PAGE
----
Wood: Game-Changers Undercover

Country:
Austria, Germany, Romania
Genres:
Feature Documentary
Producer:
Vincent Lucassen
Language:
Chinese, English, German, Romanian, Russian, Spanish
Length:
97 min
Writer:
Michaela Kirst, Monica Lãzurean-Gorgan, Ebba Sinzinger
Year:
2020

An environmental spy infiltrates the global syndicate in illegal timber trading. With the aid of a hidden camera he documents the chain of illegal activities, from harvesting of the wood to the marketing of “washed” products in supermarkets. This operation turns out to be an excellent motor for political change.

Ebba Sinzinger
Ebba Sinzinger

director

Director's statement

Director Monica Lăzurean-Gorgan’s statement

“One day, in the church, the praying parishioners were desperately asking God to save their village. I was already away from the village, a student in Bucharest studying film directing, enjoying life, and grasping for a new existence when my mom called and said that the hill near my grandparents’ house is about to fall on all the houses around. That hill was originally covered by an oak forest. But for some years before, the hill was empty because in that area, as in most of rural Romania, the forest is being cut at an unimaginable speed.

Eventually, my grandparent’s house was saved, but the house of Adi, my childhood friend, was half destroyed by floods and landslides. Adi is now working in a sawmill, sending logs to a big company that is buying big quantities of wood from Romania and exporting timber to many European countries. This is why I decided to make a film about the legal and illegal cutting and trade of wood. It is dedicated to my childhood and to my village in the North.”

Director Michaela Kirst’s statement:

“It was my grandfather, who owned a tiny farm and some small patches of wood in a poor part of Nether-Bavaria, who brought me to our small family forest every summer and ignited a deep love for trees and the complex life in forests by sharing his knowledge of nature with me. And coming from a Catholic household in a small town in West Germany I was naturally infused with the idea of responsibility for God’s creation. This is still influencing my work as a documentary filmmaker: From my early work in documentaries such as Jesus Loves You, I realized that my passion as a filmmaker is to explore what drives people to leave their comfort zones and contribute to a greater cause.

During my ten-year stay in NYC, I was surprised to witness how civil society can operate in a super competitive environment driven by market forces, where self-promotion and self-optimization are crucial components of any success. Getting to know our main protagonist Alexander von Bismarck, who – after his parents divorced – grew up sharing his time between Germany and the USA, I became especially interested in how he brought the idea of civic responsibility into this turbo-capitalist setting.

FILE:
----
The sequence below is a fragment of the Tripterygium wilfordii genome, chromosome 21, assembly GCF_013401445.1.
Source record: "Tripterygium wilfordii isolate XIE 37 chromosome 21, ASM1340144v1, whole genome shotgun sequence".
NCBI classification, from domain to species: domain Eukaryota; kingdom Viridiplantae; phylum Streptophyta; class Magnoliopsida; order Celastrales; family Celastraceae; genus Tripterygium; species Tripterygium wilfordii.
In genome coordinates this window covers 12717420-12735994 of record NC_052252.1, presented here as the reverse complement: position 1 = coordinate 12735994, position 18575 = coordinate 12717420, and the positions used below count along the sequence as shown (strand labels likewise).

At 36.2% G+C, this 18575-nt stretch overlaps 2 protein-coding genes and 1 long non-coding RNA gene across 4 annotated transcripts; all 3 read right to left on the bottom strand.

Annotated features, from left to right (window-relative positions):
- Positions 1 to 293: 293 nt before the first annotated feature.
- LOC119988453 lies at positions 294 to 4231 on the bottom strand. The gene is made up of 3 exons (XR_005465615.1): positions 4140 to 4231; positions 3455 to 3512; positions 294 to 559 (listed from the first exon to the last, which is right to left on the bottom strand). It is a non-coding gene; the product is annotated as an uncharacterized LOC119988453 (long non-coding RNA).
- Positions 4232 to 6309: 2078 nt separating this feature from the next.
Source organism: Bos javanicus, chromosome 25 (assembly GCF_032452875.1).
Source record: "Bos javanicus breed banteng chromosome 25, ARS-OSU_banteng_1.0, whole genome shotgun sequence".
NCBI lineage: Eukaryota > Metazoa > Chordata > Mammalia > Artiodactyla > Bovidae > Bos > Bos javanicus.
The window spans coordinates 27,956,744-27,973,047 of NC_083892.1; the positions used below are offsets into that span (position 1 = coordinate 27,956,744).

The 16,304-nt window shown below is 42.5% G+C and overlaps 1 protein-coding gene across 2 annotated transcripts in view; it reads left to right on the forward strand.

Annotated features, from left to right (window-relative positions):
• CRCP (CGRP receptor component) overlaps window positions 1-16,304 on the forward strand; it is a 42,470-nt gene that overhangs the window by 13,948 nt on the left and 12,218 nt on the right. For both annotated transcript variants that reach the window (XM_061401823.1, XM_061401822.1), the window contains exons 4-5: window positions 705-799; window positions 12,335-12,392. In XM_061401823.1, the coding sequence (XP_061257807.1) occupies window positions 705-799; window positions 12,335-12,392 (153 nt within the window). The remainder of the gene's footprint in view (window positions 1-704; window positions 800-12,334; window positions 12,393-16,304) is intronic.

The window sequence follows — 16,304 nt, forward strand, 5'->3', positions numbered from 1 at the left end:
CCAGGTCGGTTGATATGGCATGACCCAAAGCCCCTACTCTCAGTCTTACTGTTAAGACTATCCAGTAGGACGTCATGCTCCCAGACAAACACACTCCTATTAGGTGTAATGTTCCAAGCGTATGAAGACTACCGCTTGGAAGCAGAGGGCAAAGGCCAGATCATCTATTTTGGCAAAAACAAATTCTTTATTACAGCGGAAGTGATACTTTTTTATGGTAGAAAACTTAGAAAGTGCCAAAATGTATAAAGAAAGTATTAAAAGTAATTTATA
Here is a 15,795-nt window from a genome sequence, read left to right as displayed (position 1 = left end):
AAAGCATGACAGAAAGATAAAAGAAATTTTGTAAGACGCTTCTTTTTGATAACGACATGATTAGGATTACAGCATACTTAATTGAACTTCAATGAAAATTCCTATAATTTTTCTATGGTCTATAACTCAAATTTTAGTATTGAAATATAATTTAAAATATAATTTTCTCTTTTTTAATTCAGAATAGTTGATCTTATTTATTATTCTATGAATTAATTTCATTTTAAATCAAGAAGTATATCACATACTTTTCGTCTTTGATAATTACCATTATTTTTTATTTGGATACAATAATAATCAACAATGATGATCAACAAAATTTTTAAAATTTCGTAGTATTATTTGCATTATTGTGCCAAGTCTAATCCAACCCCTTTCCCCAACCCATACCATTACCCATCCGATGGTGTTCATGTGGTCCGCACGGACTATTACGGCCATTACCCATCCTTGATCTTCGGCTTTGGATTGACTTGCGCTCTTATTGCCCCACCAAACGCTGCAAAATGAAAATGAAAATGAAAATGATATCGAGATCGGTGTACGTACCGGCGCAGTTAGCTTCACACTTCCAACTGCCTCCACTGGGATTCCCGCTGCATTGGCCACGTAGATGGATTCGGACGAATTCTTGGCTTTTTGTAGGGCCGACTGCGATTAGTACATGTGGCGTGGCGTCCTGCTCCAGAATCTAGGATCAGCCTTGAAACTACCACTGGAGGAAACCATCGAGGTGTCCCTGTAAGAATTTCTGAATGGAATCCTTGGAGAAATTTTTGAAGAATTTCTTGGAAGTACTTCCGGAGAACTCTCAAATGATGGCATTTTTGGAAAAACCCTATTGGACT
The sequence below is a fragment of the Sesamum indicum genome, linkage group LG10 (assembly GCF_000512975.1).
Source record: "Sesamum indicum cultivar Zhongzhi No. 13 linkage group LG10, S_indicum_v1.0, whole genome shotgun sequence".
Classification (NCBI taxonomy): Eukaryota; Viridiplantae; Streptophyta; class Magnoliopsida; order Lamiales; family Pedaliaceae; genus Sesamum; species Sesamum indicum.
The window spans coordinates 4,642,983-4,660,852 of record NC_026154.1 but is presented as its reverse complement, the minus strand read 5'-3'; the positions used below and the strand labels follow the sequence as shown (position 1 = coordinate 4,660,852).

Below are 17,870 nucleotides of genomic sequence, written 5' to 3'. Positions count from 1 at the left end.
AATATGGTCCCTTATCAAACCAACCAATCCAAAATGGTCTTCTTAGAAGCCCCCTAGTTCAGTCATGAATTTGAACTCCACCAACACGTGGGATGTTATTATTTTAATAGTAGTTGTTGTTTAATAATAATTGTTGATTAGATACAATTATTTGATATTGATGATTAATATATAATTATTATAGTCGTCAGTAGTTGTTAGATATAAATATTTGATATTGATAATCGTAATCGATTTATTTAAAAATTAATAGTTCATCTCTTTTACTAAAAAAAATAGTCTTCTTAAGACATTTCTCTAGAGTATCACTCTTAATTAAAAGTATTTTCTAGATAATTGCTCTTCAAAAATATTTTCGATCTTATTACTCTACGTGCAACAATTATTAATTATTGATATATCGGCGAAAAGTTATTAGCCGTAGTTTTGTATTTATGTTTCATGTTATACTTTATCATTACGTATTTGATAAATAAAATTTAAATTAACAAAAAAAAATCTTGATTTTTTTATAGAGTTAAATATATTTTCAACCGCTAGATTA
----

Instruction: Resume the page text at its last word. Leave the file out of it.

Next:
While filming a first short documentary about his struggle against the timber cartels in China and Madagascar, I became fascinated by how he leveraged his unique secret agent approach to documenting environmental crimes to successfully lobby policymakers into meaningful changes in legislation. To me, seeing this was a healthy antidote to the rather repulsive excesses of Western consumerist society spread around the world. While humanity fails on so many levels and the survival of the planet seems more and more at stake, I found in his approach and work a kind of optimism against all odds, which I felt an urge to share with a wider audience.”

Director Ebba Sinzinger’s statement:

“I was born in Linz – the Austrian “steel” city Hitler had developed to become his “Führerstadt” and his place to retire. But I spent the summers with my brothers and sisters on a nearby granite mountain in the middle of pine tree woods. We were playing with the moss, picking berries and mushrooms, many mushrooms, because the summers were wet then and the rainy forest embraced us with a gorgeous smell. Intellectually I’ve always been interested in structural violence, in systems that make people suffer or do what they do.

This is why I shot my first documentary Treasures of Ethiopia in the mountains of this war-ridden country in 1991, a couple of months after the communist regime had collapsed and the civil war had ended. On the one side, we filmed hard-working farmers who meticulously produced genetically diverse varieties of wheat, barley, and coffee while their kids were playing on stranded tanks. On the other side were multinational corporations who disregarded the concept of farmer’s rights, and stole those genetic resources which have a huge impact on Western plant breeding.

The Ethiopian farmers did not get any compensation for their work. What they received, if anything at all, is food aid as if they were nothing but poor victims of circumstances. In a three-hour-long interview, the Indian manager of Pioneer Hi-Bred in Addis Ababa disclosed his Marshall Plans to us Europeans whom he considered his equals. He bragged about how he will conquer Ethiopian agriculture and knock out the ignorant barbarians.

We handed this document over to the new Ethiopian parliament as a tool they could use in “democratic” policy making and nation-building. This taught me that while films might not be able to make a change, inconspicuous cut-outs can be real treasures if used efficiently.”

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